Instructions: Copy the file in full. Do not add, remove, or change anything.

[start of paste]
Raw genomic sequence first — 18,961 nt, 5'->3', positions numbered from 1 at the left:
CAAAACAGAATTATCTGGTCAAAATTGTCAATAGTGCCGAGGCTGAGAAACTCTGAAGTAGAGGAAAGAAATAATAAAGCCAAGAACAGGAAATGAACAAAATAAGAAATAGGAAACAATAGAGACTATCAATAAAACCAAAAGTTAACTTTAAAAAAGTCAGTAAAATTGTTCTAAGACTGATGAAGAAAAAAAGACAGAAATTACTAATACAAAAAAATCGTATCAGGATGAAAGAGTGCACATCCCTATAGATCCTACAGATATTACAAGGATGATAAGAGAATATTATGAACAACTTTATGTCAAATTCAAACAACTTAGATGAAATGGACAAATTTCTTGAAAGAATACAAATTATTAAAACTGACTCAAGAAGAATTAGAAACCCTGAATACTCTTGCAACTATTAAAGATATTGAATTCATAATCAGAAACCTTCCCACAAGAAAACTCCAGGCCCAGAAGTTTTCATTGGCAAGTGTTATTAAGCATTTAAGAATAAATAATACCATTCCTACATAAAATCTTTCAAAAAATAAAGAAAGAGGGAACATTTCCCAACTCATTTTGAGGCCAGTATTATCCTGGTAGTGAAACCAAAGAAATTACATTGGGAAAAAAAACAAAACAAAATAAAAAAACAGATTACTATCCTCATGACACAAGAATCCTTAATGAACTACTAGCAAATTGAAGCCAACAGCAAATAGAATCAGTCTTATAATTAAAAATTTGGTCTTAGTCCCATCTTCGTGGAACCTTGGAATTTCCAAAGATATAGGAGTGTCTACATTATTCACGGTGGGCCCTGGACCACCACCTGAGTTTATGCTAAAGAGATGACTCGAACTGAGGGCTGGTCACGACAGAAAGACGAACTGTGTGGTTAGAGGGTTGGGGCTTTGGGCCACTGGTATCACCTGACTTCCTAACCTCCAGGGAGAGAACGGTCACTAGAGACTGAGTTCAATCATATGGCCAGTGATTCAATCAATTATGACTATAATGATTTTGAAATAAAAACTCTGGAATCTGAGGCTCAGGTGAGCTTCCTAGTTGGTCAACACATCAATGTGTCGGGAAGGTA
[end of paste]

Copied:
Raw genomic sequence first — 18,961 nt, 5'->3', positions numbered from 1 at the left:
CAAAACAGAATTATCTGGTCAAAATTGTCAATAGTGCCGAGGCTGAGAAACTCTGAAGTAGAGGAAAGAAATAATAAAGCCAAGAACAGGAAATGAACAAAATAAGAAATAGGAAACAATAGAGACTATCAATAAAACCAAAAGTTAACTTTAAAAAAGTCAGTAAAATTGTTCTAAGACTGATGAAGAAAAAAAGACAGAAATTACTAATACAAAAAAATCGTATCAGGATGAAAGAGTGCACATCCCTATAGATCCTACAGATATTACAAGGATGATAAGAGAATATTATGAACAACTTTATGTCAAATTCAAACAACTTAGATGAAATGGACAAATTTCTTGAAAGAATACAAATTATTAAAACTGACTCAAGAAGAATTAGAAACCCTGAATACTCTTGCAACTATTAAAGATATTGAATTCATAATCAGAAACCTTCCCACAAGAAAACTCCAGGCCCAGAAGTTTTCATTGGCAAGTGTTATTAAGCATTTAAGAATAAATAATACCATTCCTACATAAAATCTTTCAAAAAATAAAGAAAGAGGGAACATTTCCCAACTCATTTTGAGGCCAGTATTATCCTGGTAGTGAAACCAAAGAAATTACATTGGGAAAAAAAACAAAACAAAATAAAAAAACAGATTACTATCCTCATGACACAAGAATCCTTAATGAACTACTAGCAAATTGAAGCCAACAGCAAATAGAATCAGTCTTATAATTAAAAATTTGGTCTTAGTCCCATCTTCGTGGAACCTTGGAATTTCCAAAGATATAGGAGTGTCTACATTATTCACGGTGGGCCCTGGACCACCACCTGAGTTTATGCTAAAGAGATGACTCGAACTGAGGGCTGGTCACGACAGAAAGACGAACTGTGTGGTTAGAGGGTTGGGGCTTTGGGCCACTGGTATCACCTGACTTCCTAACCTCCAGGGAGAGAACGGTCACTAGAGACTGAGTTCAATCATATGGCCAGTGATTCAATCAATTATGACTATAATGATTTTGAAATAAAAACTCTGGAATCTGAGGCTCAGGTGAGCTTCCTAGTTGGTCAACACATCAATGTGTCGGGAAGGTA